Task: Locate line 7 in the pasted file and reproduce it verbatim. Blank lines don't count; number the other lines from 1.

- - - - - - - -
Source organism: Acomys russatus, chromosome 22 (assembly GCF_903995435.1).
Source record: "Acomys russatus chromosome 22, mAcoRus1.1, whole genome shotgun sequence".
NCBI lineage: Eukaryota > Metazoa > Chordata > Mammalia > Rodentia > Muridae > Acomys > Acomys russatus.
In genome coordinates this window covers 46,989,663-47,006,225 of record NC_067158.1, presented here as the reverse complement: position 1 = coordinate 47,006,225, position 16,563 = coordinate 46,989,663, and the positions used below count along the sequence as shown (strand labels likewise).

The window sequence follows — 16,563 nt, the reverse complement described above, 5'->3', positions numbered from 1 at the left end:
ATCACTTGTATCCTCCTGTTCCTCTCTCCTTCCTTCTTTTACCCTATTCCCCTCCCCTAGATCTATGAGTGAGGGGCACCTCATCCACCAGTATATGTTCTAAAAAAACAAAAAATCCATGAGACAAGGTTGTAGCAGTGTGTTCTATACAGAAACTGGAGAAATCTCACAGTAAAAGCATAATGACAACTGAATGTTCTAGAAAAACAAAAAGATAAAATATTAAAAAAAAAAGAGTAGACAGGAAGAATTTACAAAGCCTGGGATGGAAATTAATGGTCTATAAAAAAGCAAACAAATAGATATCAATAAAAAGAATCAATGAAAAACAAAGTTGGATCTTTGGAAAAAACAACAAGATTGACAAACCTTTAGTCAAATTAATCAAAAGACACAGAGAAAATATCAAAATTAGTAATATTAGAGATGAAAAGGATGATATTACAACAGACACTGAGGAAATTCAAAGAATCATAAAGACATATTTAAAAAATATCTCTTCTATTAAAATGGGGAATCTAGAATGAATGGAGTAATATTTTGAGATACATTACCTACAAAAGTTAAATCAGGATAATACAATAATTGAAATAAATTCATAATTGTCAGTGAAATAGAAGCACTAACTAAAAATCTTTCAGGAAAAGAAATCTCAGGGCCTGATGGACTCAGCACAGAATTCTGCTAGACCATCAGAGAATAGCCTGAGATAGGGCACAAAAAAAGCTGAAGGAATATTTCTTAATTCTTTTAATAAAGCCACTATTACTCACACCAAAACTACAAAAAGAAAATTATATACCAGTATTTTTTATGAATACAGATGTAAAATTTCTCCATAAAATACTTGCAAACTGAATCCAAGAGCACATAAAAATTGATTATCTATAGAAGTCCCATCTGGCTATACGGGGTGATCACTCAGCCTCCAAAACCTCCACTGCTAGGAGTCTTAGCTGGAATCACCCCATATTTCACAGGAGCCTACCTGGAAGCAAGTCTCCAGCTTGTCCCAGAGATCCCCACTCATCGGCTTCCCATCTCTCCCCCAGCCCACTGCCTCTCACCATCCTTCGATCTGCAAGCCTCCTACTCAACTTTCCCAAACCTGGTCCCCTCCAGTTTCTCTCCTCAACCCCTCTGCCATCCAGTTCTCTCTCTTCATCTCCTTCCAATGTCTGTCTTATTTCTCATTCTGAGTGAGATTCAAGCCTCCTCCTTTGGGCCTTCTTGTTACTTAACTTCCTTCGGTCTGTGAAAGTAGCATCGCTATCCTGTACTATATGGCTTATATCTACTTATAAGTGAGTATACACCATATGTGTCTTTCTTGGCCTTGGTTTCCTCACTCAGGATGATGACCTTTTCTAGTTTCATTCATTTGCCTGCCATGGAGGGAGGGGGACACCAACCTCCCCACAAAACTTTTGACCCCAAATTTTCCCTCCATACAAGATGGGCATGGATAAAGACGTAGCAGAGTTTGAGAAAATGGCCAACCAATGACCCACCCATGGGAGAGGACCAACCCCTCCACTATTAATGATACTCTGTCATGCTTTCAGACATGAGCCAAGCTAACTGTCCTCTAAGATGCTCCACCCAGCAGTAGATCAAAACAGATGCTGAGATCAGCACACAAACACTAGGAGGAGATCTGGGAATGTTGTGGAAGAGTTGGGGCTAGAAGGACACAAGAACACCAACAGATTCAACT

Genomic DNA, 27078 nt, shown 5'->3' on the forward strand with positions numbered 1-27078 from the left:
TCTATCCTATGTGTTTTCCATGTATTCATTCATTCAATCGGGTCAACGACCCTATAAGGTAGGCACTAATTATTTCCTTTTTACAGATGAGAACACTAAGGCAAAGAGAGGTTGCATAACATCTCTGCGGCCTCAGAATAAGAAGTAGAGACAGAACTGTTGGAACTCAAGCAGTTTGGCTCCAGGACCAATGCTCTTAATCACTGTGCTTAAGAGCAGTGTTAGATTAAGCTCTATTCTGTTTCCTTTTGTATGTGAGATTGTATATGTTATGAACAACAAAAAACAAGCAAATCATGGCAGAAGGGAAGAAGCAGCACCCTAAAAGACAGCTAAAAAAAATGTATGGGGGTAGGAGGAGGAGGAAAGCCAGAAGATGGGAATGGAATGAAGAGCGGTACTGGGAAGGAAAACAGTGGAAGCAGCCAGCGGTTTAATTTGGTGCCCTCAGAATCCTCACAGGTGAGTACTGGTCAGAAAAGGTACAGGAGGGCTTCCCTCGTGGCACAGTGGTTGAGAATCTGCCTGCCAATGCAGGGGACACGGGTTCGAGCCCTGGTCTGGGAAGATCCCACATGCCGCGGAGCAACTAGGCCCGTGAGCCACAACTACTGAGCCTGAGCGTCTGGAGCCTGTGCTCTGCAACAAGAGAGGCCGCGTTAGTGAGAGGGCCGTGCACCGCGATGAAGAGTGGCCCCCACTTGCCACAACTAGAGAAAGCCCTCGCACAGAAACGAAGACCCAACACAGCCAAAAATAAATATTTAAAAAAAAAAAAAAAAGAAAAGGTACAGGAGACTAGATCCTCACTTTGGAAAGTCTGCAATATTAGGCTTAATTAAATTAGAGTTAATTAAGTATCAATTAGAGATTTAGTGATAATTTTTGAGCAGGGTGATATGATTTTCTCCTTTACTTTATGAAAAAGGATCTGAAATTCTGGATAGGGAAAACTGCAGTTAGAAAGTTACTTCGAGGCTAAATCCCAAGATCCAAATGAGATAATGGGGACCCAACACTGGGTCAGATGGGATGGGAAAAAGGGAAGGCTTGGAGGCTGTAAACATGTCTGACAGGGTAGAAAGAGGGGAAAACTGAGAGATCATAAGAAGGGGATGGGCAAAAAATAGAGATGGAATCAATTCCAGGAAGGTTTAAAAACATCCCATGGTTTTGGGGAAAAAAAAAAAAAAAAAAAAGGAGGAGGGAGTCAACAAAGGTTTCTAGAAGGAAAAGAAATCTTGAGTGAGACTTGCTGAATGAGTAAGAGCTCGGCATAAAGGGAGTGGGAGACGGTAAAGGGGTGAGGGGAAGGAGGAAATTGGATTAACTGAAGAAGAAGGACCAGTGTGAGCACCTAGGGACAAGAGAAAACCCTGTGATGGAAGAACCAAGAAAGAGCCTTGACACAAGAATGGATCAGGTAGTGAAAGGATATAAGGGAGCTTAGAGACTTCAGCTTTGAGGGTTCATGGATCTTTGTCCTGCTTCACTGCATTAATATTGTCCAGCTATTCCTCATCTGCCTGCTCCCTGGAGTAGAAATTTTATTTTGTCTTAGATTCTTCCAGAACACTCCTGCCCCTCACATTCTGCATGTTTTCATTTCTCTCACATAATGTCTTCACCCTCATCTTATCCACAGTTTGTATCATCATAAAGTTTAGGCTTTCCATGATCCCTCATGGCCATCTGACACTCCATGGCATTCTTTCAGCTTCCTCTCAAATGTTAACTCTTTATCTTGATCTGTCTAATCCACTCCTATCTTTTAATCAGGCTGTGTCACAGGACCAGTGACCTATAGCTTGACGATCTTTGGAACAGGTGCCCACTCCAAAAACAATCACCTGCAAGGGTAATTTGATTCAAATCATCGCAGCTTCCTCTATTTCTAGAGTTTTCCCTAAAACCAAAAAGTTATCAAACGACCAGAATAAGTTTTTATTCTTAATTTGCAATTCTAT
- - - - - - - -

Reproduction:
Genomic DNA, 27078 nt, shown 5'->3' on the forward strand with positions numbered 1-27078 from the left: